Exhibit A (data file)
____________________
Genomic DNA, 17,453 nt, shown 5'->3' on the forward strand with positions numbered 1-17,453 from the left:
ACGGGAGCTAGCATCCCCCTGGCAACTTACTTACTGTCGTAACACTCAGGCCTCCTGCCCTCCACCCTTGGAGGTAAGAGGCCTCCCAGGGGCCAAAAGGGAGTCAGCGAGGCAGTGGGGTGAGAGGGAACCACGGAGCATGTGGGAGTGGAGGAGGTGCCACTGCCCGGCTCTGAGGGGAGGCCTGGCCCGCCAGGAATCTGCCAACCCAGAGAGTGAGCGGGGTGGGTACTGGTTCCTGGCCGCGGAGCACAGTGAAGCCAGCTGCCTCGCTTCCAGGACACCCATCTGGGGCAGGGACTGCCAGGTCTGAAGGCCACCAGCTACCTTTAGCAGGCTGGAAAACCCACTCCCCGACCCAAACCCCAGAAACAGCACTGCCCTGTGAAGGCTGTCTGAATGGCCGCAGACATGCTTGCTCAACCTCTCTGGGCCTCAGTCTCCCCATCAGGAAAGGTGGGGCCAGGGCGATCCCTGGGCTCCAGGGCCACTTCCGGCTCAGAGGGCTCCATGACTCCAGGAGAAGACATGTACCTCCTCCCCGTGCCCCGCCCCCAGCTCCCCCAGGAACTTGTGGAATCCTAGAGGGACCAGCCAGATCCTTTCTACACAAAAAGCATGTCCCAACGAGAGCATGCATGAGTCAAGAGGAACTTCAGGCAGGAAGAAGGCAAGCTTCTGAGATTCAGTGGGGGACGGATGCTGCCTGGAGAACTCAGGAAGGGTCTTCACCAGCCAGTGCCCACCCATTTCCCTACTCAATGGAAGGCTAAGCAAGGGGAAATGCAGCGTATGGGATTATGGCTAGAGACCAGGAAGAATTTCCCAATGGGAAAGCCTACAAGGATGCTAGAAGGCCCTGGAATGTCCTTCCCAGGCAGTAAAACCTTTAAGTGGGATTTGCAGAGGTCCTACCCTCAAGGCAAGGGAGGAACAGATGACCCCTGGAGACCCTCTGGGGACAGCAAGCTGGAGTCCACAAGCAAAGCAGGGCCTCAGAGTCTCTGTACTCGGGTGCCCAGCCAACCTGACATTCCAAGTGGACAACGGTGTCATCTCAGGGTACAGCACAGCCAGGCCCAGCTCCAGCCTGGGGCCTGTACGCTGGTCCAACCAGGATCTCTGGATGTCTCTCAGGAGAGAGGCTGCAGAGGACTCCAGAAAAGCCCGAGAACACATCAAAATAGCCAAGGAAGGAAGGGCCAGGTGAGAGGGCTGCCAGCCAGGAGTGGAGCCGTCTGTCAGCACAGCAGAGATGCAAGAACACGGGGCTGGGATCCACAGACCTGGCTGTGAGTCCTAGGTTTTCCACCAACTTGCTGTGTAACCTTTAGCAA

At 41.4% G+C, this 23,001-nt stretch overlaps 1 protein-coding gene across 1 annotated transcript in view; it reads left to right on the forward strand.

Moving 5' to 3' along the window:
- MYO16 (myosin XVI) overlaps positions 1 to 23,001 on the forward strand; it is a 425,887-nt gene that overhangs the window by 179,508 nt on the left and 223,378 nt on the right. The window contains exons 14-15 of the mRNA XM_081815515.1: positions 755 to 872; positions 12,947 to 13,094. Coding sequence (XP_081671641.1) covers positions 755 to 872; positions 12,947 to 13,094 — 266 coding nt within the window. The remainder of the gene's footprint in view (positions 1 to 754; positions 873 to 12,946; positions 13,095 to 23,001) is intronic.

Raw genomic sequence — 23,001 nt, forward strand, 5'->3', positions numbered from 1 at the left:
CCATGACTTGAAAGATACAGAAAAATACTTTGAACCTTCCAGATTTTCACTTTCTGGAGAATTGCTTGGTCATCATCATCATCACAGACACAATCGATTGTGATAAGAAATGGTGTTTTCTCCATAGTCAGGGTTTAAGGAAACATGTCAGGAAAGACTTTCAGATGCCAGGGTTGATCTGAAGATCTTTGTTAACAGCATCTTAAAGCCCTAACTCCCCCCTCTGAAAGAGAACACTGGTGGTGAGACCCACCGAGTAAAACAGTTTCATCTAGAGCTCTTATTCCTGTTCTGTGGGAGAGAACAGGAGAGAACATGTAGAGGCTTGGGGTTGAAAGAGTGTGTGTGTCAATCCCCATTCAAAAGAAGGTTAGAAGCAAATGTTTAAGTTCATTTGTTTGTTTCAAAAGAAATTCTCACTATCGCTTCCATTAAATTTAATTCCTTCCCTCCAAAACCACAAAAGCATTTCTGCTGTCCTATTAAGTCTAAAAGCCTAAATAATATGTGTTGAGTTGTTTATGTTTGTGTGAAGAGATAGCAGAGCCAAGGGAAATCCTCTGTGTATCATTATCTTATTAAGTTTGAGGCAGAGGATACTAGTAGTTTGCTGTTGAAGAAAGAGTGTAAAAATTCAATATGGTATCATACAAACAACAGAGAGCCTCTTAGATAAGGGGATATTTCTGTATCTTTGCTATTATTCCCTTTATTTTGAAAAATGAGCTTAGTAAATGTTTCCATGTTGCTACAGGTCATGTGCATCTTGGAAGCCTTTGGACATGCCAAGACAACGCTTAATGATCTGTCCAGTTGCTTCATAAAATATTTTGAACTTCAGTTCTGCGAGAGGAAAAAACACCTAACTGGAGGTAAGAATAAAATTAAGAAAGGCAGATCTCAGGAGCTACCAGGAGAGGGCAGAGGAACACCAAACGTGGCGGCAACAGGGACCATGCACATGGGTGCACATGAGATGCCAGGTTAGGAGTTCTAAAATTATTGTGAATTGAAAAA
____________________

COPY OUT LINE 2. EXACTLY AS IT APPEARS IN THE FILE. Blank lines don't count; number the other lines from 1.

ACGGGAGCTAGCATCCCCCTGGCAACTTACTTACTGTCGTAACACTCAGGCCTCCTGCCCTCCACCCTTGGAGGTAAGAGGCCTCCCAGGGGCCAAAAGGGAGTCAGCGAGGCAGTGGGGTGAGAGGGAACCACGGAGCATGTGGGAGTGGAGGAGGTGCCACTGCCCGGCTCTGAGGGGAGGCCTGGCCCGCCAGGAATCTGCCAACCCAGAGAGTGAGCGGGGTGGGTACTGGTTCCTGGCCGCGGAGCACAGTGAAGCCAGCTGCCTCGCTTCCAGGACACCCATCTGGGGCAGGGACTGCCAGGTCTGAAGGCCACCAGCTACCTTTAGCAGGCTGGAAAACCCACTCCCCGACCCAAACCCCAGAAACAGCACTGCCCTGTGAAGGCTGTCTGAATGGCCGCAGACATGCTTGCTCAACCTCTCTGGGCCTCAGTCTCCCCATCAGGAAAGGTGGGGCCAGGGCGATCCCTGGGCTCCAGGGCCACTTCCGGCTCAGAGGGCTCCATGACTCCAGGAGAAGACATGTACCTCCTCCCCGTGCCCCGCCCCCAGCTCCCCCAGGAACTTGTGGAATCCTAGAGGGACCAGCCAGATCCTTTCTACACAAAAAGCATGTCCCAACGAGAGCATGCATGAGTCAAGAGGAACTTCAGGCAGGAAGAAGGCAAGCTTCTGAGATTCAGTGGGGGACGGATGCTGCCTGGAGAACTCAGGAAGGGTCTTCACCAGCCAGTGCCCACCCATTTCCCTACTCAATGGAAGGCTAAGCAAGGGGAAATGCAGCGTATGGGATTATGGCTAGAGACCAGGAAGAATTTCCCAATGGGAAAGCCTACAAGGATGCTAGAAGGCCCTGGAATGTCCTTCCCAGGCAGTAAAACCTTTAAGTGGGATTTGCAGAGGTCCTACCCTCAAGGCAAGGGAGGAACAGATGACCCCTGGAGACCCTCTGGGGACAGCAAGCTGGAGTCCACAAGCAAAGCAGGGCCTCAGAGTCTCTGTACTCGGGTGCCCAGCCAACCTGACATTCCAAGTGGACAACGGTGTCATCTCAGGGTACAGCACAGCCAGGCCCAGCTCCAGCCTGGGGCCTGTACGCTGGTCCAACCAGGATCTCTGGATGTCTCTCAGGAGAGAGGCTGCAGAGGACTCCAGAAAAGCCCGAGAACACATCAAAATAGCCAAGGAAGGAAGGGCCAGGTGAGAGGGCTGCCAGCCAGGAGTGGAGCCGTCTGTCAGCACAGCAGAGATGCAAGAACACGGGGCTGGGATCCACAGACCTGGCTGTGAGTCCTAGGTTTTCCACCAACTTGCTGTGTAACCTTTAGCAA